- Methadone is another type of MAT that can help with opioid withdrawal symptoms and also is given long term to help people avoid relapse.
In addition, a medication assisted treatment program can be used for treating alcohol use disorders. These types of MAT can include:10
- Disulfiram, which can cause a very unpleasant reaction when people use alcohol while taking it. They may experience nausea, vomiting, and a racing heart.
- Naltrexone will also block the impact of alcohol on the body, and if someone uses alcohol while taking naltrexone, they won’t feel any of the effects of alcohol.
- Acamprosate, which helps to control cravings and maintain abstinence from alcohol.
Is Medication-Assisted Treatment Covered by Veteran Benefits?
The VA understands the importance of MAT for treating substance use disorders.11 It’s important to remember that MAT is often just one part of a larger treatment plan, and whether or not you are able to participate in MAT will depend on your treatment needs. While the VA is able to offer MAT drug and alcohol rehab, these programs may not be available at your local VA. It’s important to reach out to your VA representative to determine the extent of nearby and accessible care.
Medicaid & Medicare
Medicare and Medicaid offer coverage for the treatment of substance use disorders.12,13 Medicare recently approved MAT for opioid use disorders.13 However, your approval to be treated with MAT may vary based upon your needs and situation. In addition, with Medicaid, the types of coverage offered can vary from one state to another based upon each state’s decision on how to spend substance use disorder treatment dollars.12
Can I Lose Veteran Benefits for Seeking Treatment?
No, you cannot lose your benefits if you seek treatment and are taking MAT. The VA offers MAT as part of its treatment programs. TRICARE, a health insurance program for military personnel, also offers coverage for MAT drug rehab. The various types of MAT that are offered are prescription medications that are given only under a doctor’s approval.
How to Find a MAT Program for Veterans
If you are seeking help with an opioid use disorder or an alcohol use disorder, you can start with the VA. The VA offers a variety of inpatient and outpatient treatment programs that also incorporate MAT. However, you can also get treatment at private providers who take Tricare. You can find providers other than the VA by searching the treatment locator offered by SAMHSA.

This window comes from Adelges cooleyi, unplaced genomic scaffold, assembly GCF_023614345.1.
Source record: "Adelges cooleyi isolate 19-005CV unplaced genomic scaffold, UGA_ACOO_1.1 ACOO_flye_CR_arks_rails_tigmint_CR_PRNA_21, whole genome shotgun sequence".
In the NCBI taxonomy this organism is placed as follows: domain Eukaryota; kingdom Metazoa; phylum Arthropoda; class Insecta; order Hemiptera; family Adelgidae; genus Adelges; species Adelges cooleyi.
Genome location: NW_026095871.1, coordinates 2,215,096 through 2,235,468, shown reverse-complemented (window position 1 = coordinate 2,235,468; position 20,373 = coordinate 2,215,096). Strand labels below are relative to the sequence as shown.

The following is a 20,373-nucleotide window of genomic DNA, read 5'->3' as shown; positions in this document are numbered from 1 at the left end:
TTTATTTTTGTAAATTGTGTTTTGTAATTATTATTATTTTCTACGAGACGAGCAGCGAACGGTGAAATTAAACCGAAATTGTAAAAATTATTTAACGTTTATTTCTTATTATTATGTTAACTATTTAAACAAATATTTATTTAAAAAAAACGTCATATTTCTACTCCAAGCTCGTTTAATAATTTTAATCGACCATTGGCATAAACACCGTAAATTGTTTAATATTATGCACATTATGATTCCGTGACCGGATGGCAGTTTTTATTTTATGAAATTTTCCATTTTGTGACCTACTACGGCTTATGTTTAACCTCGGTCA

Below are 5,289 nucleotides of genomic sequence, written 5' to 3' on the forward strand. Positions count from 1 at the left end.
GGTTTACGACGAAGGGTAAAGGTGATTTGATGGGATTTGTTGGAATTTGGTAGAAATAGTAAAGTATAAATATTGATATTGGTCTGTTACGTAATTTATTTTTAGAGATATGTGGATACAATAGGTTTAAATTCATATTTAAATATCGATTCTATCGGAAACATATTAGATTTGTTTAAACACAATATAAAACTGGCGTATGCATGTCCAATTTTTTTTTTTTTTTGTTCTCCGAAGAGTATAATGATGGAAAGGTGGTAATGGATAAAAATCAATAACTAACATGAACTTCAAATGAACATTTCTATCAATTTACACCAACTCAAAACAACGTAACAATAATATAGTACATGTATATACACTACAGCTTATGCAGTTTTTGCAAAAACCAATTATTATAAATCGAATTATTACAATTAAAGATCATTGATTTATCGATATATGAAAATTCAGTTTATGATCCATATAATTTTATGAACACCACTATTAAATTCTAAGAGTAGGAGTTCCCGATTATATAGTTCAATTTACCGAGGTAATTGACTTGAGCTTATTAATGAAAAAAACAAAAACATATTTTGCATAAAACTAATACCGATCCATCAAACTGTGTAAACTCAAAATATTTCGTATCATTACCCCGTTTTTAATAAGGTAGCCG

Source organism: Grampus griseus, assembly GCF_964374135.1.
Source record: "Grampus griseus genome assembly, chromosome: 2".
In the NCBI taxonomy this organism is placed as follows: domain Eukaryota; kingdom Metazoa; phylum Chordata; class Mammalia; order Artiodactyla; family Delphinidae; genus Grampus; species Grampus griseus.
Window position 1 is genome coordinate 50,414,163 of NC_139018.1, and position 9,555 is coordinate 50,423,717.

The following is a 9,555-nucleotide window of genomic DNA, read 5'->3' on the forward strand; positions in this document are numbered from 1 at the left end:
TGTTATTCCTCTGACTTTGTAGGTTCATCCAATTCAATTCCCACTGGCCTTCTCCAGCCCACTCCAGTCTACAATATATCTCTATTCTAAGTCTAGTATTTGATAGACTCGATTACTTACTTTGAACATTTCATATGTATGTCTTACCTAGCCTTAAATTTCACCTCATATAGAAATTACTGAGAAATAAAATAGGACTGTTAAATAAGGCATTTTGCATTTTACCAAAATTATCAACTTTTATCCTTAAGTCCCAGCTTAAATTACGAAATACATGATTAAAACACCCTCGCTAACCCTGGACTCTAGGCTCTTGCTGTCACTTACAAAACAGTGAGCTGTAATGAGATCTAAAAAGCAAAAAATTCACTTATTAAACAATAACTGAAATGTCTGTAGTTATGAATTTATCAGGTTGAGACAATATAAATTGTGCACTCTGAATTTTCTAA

An important aspect of treatment for veterans may be peer support and treatment for co-occurring disorders like PTSD. Oftentimes, facilities that provide veterans-specific programs can address these concerns and should be considered for veterans seeking treatment. Another important factor to remember when seeking treatment is if the facility is part of the VA. If you find a facility that you want to attend that is not part of the VA, you should check and see if they are a part of the VA’s Community Care Network. The Community Care network allows veterans enrolled in the VA to attend select treatment facilities that work with the VA and accept VA health insurance.
How Long Does MAT Last?
The length of treatment using MAT does vary from one person to another. Some people use MAT for the short-term to help them manage withdrawal symptoms, but others use MAT on a long-term basis, that could extend throughout their lifetime.
Is Treatment Confidential?
Yes, treatment for substance use disorders is confidential. Healthcare treatment, in general, is covered under HIPAA, which is a federal law that protects people’s privacy around their healthcare records and keeps treatment information confidential.14 In addition, substance use treatment is protected even more, under special rules at the Federal level known as 42CFR.15 Providers who release information about your conditions, including substance use, can face severe penalties and fines.
You Might Also Be Interested In
- Inpatient Treatment & Rehab
- Drug & Alcohol Hotlines
- Drug Detox Treatment Centers
- VA Disability Benefits
- Veteran Substance Use Statistics
- State Funded Rehabs Near Me
- SAMHSA. (2021). What is medication-assisted treatment (MAT)?
- SAMHSA. (2021). Buprenorphine.
- SAMHSA. (2021). Methadone.
- Tricare. (2020). Medication-assisted treatment.
- US National Library of Medicine. (2021). Opiate and opioid withdrawal.
- SAMHSA. (2020). MAT medications, counseling, and related conditions.
- SAMHSA. (2017). Trends in the use of methadone, buprenorphine, and extended-release naltrexone at substance abuse treatment facilities: 2003-2015 (Update).
- SAMHSA. (2020). Naltrexone.
- SAMHSA. (2015). Medication for the treatment of alcohol use disorder. A brief guide.
- U.S. Department of Veteran Affairs. (2020). Treatment programs for substance use problems.
- Medicaid. Substance use disorders.
- Center for Medicare and Medicaid. (2016). Medicare coverage of substance abuse services.
- U.S. Department of Health and Human Services. (n.d.). Health Information Privacy.
- SAMHSA. (2021). Substance Abuse Confidentiality Regulations.